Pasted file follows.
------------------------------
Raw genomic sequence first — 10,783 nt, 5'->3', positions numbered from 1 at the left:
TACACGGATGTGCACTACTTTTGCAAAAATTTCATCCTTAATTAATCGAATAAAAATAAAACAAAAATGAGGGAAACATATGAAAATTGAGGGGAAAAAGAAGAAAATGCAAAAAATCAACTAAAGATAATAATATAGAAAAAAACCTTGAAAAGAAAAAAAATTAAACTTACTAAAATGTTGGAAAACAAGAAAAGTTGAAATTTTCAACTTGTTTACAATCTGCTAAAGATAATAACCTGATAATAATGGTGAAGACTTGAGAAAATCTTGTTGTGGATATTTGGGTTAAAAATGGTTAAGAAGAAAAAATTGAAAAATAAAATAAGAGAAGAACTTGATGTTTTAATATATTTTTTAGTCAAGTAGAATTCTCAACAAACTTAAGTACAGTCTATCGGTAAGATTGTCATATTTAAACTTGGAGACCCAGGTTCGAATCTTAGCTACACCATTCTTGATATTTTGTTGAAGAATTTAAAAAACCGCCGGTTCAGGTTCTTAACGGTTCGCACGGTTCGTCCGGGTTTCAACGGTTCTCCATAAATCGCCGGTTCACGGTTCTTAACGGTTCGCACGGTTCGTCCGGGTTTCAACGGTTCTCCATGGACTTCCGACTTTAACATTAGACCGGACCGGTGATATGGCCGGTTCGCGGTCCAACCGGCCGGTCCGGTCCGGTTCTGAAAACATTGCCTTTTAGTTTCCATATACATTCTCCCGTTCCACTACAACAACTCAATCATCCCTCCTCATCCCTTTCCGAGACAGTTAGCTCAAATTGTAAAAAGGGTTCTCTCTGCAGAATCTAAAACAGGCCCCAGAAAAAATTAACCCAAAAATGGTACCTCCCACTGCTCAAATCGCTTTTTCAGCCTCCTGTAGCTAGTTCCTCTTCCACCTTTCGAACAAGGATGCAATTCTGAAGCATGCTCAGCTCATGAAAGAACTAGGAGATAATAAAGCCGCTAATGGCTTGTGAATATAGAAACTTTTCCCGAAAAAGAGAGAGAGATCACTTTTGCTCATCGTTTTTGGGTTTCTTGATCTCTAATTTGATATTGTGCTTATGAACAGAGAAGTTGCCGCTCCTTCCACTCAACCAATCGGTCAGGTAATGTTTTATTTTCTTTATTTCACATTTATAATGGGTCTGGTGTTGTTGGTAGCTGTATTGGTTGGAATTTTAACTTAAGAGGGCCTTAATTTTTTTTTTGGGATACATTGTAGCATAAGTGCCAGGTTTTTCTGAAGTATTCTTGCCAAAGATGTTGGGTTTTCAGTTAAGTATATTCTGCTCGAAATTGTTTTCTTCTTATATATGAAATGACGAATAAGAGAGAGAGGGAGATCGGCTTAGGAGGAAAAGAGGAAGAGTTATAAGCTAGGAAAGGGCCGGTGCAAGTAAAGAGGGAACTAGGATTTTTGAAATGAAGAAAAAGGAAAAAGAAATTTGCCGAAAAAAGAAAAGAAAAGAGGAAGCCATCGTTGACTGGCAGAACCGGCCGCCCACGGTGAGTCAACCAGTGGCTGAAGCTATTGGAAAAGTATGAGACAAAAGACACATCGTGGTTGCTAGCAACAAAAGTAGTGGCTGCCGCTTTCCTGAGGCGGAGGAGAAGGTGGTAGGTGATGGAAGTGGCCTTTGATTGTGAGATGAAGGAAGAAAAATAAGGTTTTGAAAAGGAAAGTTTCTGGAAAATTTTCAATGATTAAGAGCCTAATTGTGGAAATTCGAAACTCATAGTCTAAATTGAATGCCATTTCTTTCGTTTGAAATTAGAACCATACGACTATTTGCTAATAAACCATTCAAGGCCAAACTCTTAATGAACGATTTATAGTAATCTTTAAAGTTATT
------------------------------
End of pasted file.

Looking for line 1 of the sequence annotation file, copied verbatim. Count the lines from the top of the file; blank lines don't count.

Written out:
Raw genomic sequence first — 10,783 nt, 5'->3', positions numbered from 1 at the left: